Imagine two individuals standing on the same side of the same river but with some distance in between them. And one is standing at a point where the river is calm and gentle whereas the other is standing at a point where the river is wild and fast. Now what will happen when the two will call each other only to consult one another how to cross this river? Do you think they will agree on the way to get across? Probably not. Yet I see this happening every day in organisations. Individuals and groups in direct opposition when discussing solutions whilst they are facing a different problem. They share the same goal: reaching the other side. But they are looking at different parts of the river, requiring them to think differently. Now some would argue that it's simply a matter of reaching agreement on what the problem is. But sometimes we think we agree but we don't. Or we can't agree. Why is that?
First there are a couple of constraints that need to be understood by both. Recognizing these five may increase your options to reach that shared goal:
1. The premature solution
We try so hard to focus on solutions that often we forget to analyze the problem sufficiently, causing us to limit our data gathering, use familiar ways that we know how to solve, and finally, narrow too soon. This can also be 'the single-solution dogma'. We have found a solution to the problem as we see it. Can we accept that there might be several solutions instead of one?
2. The forgotten principle
Problems often reoccur. While this doesn't call for repeating a solution, it's not uncommon that organisations have thought of a principle to guide them each time a problem of similar nature occurs. But principles tend to be forgotten or understood differently over time, whilst they can help us agree that multiple solutions could fit.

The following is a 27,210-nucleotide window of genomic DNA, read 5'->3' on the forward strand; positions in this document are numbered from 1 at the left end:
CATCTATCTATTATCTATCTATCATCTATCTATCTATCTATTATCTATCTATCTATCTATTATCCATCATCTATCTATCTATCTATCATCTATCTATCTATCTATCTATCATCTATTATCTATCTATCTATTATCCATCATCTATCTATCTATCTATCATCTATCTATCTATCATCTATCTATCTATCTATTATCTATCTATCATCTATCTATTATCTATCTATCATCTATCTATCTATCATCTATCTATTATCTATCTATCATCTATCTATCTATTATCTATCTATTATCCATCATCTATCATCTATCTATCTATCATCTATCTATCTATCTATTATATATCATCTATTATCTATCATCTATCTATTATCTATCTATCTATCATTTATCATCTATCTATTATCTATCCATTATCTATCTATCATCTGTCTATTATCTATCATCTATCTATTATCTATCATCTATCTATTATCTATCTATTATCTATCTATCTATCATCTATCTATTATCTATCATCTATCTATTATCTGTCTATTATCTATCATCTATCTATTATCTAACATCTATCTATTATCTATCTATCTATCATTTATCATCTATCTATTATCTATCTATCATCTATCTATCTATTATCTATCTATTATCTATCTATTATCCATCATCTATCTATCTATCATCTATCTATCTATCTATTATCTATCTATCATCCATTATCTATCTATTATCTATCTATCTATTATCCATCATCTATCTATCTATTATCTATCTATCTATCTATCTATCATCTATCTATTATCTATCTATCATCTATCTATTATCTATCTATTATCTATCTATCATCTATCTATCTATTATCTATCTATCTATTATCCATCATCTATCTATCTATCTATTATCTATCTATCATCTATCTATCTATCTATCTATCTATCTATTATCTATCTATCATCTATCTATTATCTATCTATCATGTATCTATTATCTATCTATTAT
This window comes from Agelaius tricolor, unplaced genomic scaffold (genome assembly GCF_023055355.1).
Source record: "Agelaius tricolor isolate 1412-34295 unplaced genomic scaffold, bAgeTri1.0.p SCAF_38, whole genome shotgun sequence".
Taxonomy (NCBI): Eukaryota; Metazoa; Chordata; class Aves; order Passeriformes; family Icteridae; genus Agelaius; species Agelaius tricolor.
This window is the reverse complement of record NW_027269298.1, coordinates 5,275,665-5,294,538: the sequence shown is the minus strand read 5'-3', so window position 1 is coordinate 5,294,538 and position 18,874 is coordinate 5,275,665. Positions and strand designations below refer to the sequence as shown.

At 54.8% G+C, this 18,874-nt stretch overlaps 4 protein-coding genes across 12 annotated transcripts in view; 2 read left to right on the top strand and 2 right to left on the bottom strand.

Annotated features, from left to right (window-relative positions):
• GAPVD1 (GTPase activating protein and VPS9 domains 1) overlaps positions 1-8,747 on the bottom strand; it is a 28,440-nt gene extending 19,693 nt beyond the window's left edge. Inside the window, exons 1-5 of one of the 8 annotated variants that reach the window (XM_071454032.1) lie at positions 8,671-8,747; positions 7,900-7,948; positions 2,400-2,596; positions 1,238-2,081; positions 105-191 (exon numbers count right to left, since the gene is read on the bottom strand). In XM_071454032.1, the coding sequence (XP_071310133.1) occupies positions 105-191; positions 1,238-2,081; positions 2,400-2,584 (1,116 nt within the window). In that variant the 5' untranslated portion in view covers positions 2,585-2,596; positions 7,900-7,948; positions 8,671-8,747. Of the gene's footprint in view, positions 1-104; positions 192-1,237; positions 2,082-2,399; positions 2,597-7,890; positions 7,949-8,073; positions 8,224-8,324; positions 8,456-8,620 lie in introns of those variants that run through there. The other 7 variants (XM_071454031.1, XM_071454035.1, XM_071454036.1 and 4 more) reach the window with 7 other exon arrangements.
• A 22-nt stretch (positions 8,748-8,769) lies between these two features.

3. The policy straitjacket
Organisations often seek efficiency and control by standardisation. If similar problems are addressed in the same way, policies are in place, then people know how to act and we can predict the outcome. But while standardizing manufacturing processes makes perfectly sense, it doesn't make any sense in problem-solving. It limits the use of common sense and may deny us better solutions for different contexts in which the same problem can occur.
4. The improbable testimony
You are looking at the problem but you fail to see it as the other does. Of course! You are looking at it from a different angle. Denying someone's perception of the problem is more harmful than the problem itself. It causes distrust and closes doors for further dialogue and collaboration.
5. The Babylon effect
Christian or not, we all know the story. In ancient Babylon, the Babylonians were building a tower to reach to heaven to sit next to God and rule the world. In the biblical story, God placed confusion of speech upon the builders so they could no longer communicate and complete their work. Are we really speaking the same language?
In fact, there are many more constraints to mention that can cause us to disagree on a solution, or worse, make us settle for a less optimal consensus. But the ones mentioned here are some within your direct span of control. Recognize these and you are half way there!